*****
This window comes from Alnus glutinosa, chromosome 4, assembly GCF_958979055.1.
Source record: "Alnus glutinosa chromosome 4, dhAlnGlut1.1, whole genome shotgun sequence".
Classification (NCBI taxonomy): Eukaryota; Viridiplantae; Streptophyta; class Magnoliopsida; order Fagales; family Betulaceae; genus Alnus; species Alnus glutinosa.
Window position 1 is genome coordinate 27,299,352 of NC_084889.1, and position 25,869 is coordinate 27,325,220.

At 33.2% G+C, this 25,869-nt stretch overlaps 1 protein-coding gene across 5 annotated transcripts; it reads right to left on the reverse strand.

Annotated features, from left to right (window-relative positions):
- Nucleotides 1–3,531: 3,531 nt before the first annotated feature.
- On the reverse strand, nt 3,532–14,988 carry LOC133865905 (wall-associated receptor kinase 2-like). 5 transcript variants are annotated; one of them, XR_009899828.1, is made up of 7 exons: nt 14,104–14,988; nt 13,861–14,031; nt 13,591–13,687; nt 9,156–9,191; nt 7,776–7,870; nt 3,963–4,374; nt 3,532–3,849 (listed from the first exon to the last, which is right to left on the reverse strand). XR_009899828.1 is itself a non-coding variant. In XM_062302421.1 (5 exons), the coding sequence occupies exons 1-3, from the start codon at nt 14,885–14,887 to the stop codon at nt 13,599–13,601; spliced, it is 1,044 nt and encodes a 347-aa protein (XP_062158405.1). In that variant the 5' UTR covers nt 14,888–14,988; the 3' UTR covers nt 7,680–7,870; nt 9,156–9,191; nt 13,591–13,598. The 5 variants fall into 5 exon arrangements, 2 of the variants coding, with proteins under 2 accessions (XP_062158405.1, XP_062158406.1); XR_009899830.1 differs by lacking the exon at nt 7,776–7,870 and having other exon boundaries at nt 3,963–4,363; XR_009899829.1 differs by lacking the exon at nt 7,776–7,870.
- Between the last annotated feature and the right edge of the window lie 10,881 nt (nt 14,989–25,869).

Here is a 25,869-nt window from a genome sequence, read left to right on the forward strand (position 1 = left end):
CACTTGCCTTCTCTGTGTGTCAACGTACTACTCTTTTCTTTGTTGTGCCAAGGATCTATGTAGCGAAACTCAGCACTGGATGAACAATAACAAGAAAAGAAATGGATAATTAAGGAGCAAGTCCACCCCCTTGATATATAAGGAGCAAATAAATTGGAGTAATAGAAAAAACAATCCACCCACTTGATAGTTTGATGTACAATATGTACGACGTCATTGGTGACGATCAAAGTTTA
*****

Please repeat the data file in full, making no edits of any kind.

This window comes from Alnus glutinosa, chromosome 4, assembly GCF_958979055.1.
Source record: "Alnus glutinosa chromosome 4, dhAlnGlut1.1, whole genome shotgun sequence".
Classification (NCBI taxonomy): Eukaryota; Viridiplantae; Streptophyta; class Magnoliopsida; order Fagales; family Betulaceae; genus Alnus; species Alnus glutinosa.
Window position 1 is genome coordinate 27,299,352 of NC_084889.1, and position 25,869 is coordinate 27,325,220.

At 33.2% G+C, this 25,869-nt stretch overlaps 1 protein-coding gene across 5 annotated transcripts; it reads right to left on the reverse strand.

Annotated features, from left to right (window-relative positions):
- Nucleotides 1–3,531: 3,531 nt before the first annotated feature.
- On the reverse strand, nt 3,532–14,988 carry LOC133865905 (wall-associated receptor kinase 2-like). 5 transcript variants are annotated; one of them, XR_009899828.1, is made up of 7 exons: nt 14,104–14,988; nt 13,861–14,031; nt 13,591–13,687; nt 9,156–9,191; nt 7,776–7,870; nt 3,963–4,374; nt 3,532–3,849 (listed from the first exon to the last, which is right to left on the reverse strand). XR_009899828.1 is itself a non-coding variant. In XM_062302421.1 (5 exons), the coding sequence occupies exons 1-3, from the start codon at nt 14,885–14,887 to the stop codon at nt 13,599–13,601; spliced, it is 1,044 nt and encodes a 347-aa protein (XP_062158405.1). In that variant the 5' UTR covers nt 14,888–14,988; the 3' UTR covers nt 7,680–7,870; nt 9,156–9,191; nt 13,591–13,598. The 5 variants fall into 5 exon arrangements, 2 of the variants coding, with proteins under 2 accessions (XP_062158405.1, XP_062158406.1); XR_009899830.1 differs by lacking the exon at nt 7,776–7,870 and having other exon boundaries at nt 3,963–4,363; XR_009899829.1 differs by lacking the exon at nt 7,776–7,870.
- Between the last annotated feature and the right edge of the window lie 10,881 nt (nt 14,989–25,869).

Here is a 25,869-nt window from a genome sequence, read left to right on the forward strand (position 1 = left end):
CACTTGCCTTCTCTGTGTGTCAACGTACTACTCTTTTCTTTGTTGTGCCAAGGATCTATGTAGCGAAACTCAGCACTGGATGAACAATAACAAGAAAAGAAATGGATAATTAAGGAGCAAGTCCACCCCCTTGATATATAAGGAGCAAATAAATTGGAGTAATAGAAAAAACAATCCACCCACTTGATAGTTTGATGTACAATATGTACGACGTCATTGGTGACGATCAAAGTTTA